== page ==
Riding The Wave: Action Sports Breed Entrepreneurship

 

You can’t hit a golf ball in Greater San Diego without hitting a golf company.

TaylorMade-adidas Golf, Callaway and Cobra are headquartered in Carlsbad, and other equipment manufacturers dot the landscape. The area, with about 90 courses, is a top international destination for golfers.

A study estimated that golf-related activities in San Diego County, from manufacturing to tourism to tournaments, had a total direct and indirect economic impact of more than $3.7 billion in 2008, more than the legal services, aerospace, agriculture or software industries.

But if golf represents the conventional side of the sports economy, San Diego is even better known for action sports, a $14 billion industry.

After all, it was San Diego surfer Peter Parken, who in 1947 created the first modern skateboard by attaching rollerskate trucks to a wooden plank. And when author Tom Wolfe went looking for a 1960s counterculture to profile, he found the Pump House Gang surfers at Windansea Beach in La Jolla.

Surfing, skateboarding, hang gliding, kiteboarding, bodyboarding, windsurfing, motocross, mountain biking, paddleboarding, BMX – San Diego’s confluence of sunshine, warm weather and the ocean put the city at the center of the country’s action sports industry. It’s even where the (online-only) Action Sports Hall of Fame is produced.

What most of the country regards as a break from work, some entrepreneurs see as an opportunity.Watch and accessories company Nixon got started when Chad DiNenna wanted a better timepiece to wear while surfing. Dave Felker founded Polara Golf to build a golf ball that won’t slice. Firewire Surfboards was started by a surfer who fell in love with a new surfboard design.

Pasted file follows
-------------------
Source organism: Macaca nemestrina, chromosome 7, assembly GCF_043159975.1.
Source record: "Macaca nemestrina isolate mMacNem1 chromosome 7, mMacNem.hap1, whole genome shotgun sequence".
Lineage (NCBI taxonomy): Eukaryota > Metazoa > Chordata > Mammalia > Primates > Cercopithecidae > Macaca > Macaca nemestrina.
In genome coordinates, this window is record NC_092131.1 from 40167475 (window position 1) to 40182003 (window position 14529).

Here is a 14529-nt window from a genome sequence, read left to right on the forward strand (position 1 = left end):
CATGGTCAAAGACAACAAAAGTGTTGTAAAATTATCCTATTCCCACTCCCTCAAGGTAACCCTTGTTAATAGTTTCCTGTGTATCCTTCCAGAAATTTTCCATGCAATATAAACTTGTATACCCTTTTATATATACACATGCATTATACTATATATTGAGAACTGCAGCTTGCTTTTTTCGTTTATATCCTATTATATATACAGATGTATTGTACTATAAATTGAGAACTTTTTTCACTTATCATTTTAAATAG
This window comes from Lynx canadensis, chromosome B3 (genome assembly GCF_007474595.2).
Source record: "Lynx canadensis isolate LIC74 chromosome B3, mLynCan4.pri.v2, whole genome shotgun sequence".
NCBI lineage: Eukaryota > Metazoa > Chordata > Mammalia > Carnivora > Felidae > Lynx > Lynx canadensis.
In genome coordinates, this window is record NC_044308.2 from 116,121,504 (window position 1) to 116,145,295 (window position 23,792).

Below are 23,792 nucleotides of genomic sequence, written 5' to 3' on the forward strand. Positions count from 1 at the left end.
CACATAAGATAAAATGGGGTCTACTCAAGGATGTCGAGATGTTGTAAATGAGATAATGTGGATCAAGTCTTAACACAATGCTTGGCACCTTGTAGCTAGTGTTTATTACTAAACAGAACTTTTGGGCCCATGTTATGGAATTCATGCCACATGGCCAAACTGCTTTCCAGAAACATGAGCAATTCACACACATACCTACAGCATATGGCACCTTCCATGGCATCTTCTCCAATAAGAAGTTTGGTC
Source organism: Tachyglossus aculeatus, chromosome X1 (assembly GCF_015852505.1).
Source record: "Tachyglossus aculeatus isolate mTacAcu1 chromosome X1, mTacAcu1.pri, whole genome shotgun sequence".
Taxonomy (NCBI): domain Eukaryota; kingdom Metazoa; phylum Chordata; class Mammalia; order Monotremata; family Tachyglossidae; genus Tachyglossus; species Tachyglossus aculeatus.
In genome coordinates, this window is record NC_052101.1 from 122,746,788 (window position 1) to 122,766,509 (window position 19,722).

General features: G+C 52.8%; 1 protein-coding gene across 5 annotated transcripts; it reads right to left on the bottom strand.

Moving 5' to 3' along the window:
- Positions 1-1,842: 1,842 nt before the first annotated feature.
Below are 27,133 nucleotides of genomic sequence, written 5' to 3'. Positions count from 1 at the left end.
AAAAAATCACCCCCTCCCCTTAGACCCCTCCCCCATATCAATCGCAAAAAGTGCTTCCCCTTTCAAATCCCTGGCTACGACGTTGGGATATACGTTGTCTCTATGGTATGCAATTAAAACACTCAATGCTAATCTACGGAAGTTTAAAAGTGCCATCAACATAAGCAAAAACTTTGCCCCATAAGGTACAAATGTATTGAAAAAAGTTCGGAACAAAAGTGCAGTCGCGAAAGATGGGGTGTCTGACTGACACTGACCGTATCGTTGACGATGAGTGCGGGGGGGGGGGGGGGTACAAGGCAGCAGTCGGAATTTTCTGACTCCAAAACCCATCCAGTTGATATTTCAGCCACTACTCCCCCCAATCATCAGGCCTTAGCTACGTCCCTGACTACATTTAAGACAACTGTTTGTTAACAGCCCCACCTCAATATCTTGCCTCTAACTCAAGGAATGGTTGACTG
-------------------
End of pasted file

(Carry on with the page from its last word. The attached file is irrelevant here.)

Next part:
When that urge strikes, they often turn to San Diego Sports Innovators, a trade organization and incubator affiliated with CONNECT, the city’s uber-incubator. Basketball great Bill Walton is executive chairman of SDSI, whose board includes the inventor of the wakeboard and a former world champion surfer, as well as the usual lawyers, bankers and investors.

SDSI offers business mentoring, education, networking, direct investment and access to capital. Sports entrepreneurship generally doesn’t offer the enormous returns that biomedical and tech can, and not all investors are comfortable investing in new surfboard designs or sunglass lenses, said Executive Director Lisa Freedman. But, San Diego has had big successes, such as Nixon and sandal company Reef, which was bought by apparel giant VF in 2005.

“The culture of the sport and active lifestyle community is very conducive to the San Diego culture and community. It’s fairly laid-back and we’re not a buttoned-up group. When people arrive in ties at our events, it’s like, ‘You’d better take that off,’ because that’s not who we are,” she said.

The recession hurt spending on golf travel, equipment and club memberships. The California Association for Golf estimated the industry’s economy at $6.34 billion in 2011, down from $6.87 billion in 2006. The economic downturn also led to consolidations and bankruptcies in the action sports industry. The Action Sports Retailer trade show, a twice-yearly event in San Diego for more than two decades, was canceled in 2010.

Sports is recovering, Freedman said, adding that the lifestyle is too integral to San Diego to lose much impact. And as long as people crave the adrenalin rush of action sports, there will be entrepreneurs looking for new ways to supply it.

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